Tocqueville on American Lawyers and American Courts
A guest lecture by Professor Alan S. Kahan, Universite de Paris-Saclay
It is a rarely noted fact that Alexis de Tocqueville was a lawyer. It is true that he gave up the practice of law forever when he took ship for America in 1831. But a close reading of Democracy in America shows how carefully he read the US Constitution, discussed American law with the leading American legal experts of his day, and analyzed the social and political effects of the American legal system. Tocqueville’s insightful discussion of American lawyers and American courts has rarely attracted attention from commentators, but it has much to teach us at a moment when legal decisions have never attracted more scrutiny and the courts more controversy.
Alan S. Kahan is professor of British civilization at the Université de Paris-Saclay. He is a senior member emeritus of the Insitut Universitaire de France, and previously was professor of history at Florida International University in Miami. He has written a number of books, including a translation of Tocqueville’s The Old Regime and the Revolution; Mind vs. Money: The War Between Intellectuals and Capitalism; Tocqueville, Democracy, and Religion; and most recently Freedom from Fear: An Incomplete History of Liberalism, which will be published by Princeton University Press in August. He lives in Paris and is a connoisseur of croissants.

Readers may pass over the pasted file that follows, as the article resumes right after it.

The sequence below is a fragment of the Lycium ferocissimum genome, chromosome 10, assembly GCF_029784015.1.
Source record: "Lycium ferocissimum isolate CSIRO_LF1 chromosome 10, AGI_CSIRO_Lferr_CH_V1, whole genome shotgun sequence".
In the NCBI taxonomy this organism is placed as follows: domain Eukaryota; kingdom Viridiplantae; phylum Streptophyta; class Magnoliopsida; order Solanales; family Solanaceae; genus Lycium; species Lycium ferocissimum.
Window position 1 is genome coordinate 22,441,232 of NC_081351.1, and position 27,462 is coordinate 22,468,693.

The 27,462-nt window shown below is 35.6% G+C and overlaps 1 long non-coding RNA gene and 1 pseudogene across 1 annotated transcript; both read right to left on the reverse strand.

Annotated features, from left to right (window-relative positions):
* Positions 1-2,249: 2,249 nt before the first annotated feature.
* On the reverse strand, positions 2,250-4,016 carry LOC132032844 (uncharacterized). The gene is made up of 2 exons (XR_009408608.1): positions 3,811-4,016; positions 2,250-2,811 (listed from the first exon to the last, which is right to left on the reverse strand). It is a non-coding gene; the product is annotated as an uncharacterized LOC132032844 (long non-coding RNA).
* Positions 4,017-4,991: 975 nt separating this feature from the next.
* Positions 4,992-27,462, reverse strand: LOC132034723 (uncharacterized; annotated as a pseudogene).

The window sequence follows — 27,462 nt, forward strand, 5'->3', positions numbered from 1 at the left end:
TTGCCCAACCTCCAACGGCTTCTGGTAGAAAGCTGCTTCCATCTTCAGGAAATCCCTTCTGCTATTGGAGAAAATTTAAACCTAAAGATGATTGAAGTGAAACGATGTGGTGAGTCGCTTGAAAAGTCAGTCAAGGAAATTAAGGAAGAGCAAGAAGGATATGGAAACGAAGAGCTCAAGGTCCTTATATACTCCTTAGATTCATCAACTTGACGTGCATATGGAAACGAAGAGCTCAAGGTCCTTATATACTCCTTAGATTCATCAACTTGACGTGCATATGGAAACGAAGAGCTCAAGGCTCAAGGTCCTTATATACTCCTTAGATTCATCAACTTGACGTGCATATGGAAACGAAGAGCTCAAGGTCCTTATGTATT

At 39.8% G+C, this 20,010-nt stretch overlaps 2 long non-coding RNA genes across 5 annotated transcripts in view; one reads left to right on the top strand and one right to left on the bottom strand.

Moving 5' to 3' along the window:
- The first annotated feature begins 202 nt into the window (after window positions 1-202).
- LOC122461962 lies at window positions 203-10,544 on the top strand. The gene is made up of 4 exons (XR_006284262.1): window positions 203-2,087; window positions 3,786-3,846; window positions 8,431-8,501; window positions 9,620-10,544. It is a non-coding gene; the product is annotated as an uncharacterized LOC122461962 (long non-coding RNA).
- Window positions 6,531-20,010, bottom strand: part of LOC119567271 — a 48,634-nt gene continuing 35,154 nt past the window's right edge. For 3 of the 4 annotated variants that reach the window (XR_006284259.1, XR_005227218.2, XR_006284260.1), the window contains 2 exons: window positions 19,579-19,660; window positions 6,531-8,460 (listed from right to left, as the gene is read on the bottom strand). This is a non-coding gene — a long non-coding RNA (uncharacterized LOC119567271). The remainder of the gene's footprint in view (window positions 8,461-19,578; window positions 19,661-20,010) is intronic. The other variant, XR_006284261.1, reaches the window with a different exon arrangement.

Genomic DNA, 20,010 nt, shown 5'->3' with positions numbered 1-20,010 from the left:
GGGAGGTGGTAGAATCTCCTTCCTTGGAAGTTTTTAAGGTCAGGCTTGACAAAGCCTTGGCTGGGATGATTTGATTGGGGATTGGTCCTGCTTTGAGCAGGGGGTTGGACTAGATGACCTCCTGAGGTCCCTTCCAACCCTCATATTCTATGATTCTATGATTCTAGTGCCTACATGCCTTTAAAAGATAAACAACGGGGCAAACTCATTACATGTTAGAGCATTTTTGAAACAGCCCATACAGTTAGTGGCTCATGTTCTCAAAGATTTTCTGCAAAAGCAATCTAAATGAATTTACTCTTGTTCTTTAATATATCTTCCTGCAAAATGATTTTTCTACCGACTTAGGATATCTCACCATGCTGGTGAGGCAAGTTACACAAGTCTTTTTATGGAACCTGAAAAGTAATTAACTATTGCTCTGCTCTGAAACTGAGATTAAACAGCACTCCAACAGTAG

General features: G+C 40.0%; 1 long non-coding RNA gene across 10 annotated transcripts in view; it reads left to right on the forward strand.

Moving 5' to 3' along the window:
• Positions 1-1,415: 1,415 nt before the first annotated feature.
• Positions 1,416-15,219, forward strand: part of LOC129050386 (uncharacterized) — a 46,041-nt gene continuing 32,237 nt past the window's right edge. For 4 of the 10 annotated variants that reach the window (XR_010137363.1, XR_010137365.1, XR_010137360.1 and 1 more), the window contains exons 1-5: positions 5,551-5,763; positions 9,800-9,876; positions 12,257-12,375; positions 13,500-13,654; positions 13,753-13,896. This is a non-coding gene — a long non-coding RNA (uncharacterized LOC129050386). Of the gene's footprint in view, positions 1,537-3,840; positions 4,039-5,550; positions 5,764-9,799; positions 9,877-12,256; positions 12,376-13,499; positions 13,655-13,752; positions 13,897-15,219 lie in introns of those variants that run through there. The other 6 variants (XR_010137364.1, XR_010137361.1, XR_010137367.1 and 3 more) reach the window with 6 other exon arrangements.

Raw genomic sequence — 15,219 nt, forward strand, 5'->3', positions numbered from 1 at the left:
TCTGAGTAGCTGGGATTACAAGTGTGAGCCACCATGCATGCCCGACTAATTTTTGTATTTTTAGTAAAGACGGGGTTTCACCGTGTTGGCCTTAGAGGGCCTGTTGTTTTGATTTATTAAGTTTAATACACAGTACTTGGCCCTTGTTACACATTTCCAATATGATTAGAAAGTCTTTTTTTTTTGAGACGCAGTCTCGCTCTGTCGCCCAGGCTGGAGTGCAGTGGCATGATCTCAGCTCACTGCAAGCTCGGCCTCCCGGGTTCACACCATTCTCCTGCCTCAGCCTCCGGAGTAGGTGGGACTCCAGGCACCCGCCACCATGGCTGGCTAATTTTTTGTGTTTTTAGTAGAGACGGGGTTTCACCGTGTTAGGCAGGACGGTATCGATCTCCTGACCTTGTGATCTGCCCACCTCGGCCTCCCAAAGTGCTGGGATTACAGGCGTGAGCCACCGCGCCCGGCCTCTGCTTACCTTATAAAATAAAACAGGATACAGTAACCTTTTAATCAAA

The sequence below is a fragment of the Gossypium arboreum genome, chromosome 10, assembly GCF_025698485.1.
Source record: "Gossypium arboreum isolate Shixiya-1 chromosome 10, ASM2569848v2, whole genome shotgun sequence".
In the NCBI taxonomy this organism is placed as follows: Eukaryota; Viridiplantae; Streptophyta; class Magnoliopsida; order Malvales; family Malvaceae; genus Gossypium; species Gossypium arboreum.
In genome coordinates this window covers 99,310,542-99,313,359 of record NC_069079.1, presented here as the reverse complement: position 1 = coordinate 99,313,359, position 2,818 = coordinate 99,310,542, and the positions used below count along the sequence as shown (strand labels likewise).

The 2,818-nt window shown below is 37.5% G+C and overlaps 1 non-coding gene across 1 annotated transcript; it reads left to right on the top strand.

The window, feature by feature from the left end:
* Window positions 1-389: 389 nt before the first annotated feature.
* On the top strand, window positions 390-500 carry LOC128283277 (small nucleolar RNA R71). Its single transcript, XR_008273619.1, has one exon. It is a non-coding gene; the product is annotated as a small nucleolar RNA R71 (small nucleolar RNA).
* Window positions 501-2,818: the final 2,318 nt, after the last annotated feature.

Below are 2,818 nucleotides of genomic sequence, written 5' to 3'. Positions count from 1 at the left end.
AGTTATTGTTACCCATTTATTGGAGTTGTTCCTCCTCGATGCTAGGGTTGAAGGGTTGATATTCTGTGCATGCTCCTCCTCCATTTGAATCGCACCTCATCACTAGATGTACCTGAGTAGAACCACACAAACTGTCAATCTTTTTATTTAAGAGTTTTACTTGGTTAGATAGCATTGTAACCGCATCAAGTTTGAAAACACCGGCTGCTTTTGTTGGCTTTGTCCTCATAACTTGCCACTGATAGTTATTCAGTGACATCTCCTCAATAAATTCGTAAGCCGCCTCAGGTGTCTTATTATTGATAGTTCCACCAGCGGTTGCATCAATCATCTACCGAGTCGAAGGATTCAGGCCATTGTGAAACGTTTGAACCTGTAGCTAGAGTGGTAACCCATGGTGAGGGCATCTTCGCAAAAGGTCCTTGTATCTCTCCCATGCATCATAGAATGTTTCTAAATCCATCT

This event is open to the public. No tickets are required.
Jack Miller Center through a grant to the UNLV Great Works Academic Certificate program